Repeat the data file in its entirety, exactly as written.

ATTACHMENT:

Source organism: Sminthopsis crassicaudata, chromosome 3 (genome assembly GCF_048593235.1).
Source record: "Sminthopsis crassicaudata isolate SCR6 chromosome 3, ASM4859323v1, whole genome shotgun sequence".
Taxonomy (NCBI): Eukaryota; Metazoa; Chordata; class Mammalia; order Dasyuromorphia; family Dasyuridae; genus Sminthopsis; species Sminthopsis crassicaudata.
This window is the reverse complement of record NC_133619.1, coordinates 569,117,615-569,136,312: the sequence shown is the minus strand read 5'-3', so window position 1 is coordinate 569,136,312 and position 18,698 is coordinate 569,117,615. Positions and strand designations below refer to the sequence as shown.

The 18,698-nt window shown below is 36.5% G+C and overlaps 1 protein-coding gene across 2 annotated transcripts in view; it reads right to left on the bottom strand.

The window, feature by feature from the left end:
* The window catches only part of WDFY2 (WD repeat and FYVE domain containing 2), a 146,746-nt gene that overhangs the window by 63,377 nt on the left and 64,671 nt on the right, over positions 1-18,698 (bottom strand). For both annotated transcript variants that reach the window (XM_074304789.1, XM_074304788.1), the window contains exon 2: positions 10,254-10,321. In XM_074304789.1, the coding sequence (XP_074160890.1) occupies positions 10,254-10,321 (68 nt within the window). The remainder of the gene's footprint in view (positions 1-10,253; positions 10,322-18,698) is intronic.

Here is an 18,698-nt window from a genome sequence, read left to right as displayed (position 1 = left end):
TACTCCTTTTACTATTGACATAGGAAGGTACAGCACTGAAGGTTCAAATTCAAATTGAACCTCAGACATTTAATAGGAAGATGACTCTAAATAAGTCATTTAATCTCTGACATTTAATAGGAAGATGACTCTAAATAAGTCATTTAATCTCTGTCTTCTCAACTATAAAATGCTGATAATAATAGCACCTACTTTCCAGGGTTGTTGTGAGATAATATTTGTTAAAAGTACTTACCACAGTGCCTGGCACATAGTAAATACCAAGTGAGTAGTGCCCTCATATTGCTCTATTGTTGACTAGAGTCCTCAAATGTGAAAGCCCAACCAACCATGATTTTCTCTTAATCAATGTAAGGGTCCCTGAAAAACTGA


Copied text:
Source organism: Sminthopsis crassicaudata, chromosome 3 (genome assembly GCF_048593235.1).
Source record: "Sminthopsis crassicaudata isolate SCR6 chromosome 3, ASM4859323v1, whole genome shotgun sequence".
Taxonomy (NCBI): Eukaryota; Metazoa; Chordata; class Mammalia; order Dasyuromorphia; family Dasyuridae; genus Sminthopsis; species Sminthopsis crassicaudata.
This window is the reverse complement of record NC_133619.1, coordinates 569,117,615-569,136,312: the sequence shown is the minus strand read 5'-3', so window position 1 is coordinate 569,136,312 and position 18,698 is coordinate 569,117,615. Positions and strand designations below refer to the sequence as shown.

The 18,698-nt window shown below is 36.5% G+C and overlaps 1 protein-coding gene across 2 annotated transcripts in view; it reads right to left on the bottom strand.

The window, feature by feature from the left end:
* The window catches only part of WDFY2 (WD repeat and FYVE domain containing 2), a 146,746-nt gene that overhangs the window by 63,377 nt on the left and 64,671 nt on the right, over positions 1-18,698 (bottom strand). For both annotated transcript variants that reach the window (XM_074304789.1, XM_074304788.1), the window contains exon 2: positions 10,254-10,321. In XM_074304789.1, the coding sequence (XP_074160890.1) occupies positions 10,254-10,321 (68 nt within the window). The remainder of the gene's footprint in view (positions 1-10,253; positions 10,322-18,698) is intronic.

Here is an 18,698-nt window from a genome sequence, read left to right as displayed (position 1 = left end):
TACTCCTTTTACTATTGACATAGGAAGGTACAGCACTGAAGGTTCAAATTCAAATTGAACCTCAGACATTTAATAGGAAGATGACTCTAAATAAGTCATTTAATCTCTGACATTTAATAGGAAGATGACTCTAAATAAGTCATTTAATCTCTGTCTTCTCAACTATAAAATGCTGATAATAATAGCACCTACTTTCCAGGGTTGTTGTGAGATAATATTTGTTAAAAGTACTTACCACAGTGCCTGGCACATAGTAAATACCAAGTGAGTAGTGCCCTCATATTGCTCTATTGTTGACTAGAGTCCTCAAATGTGAAAGCCCAACCAACCATGATTTTCTCTTAATCAATGTAAGGGTCCCTGAAAAACTGA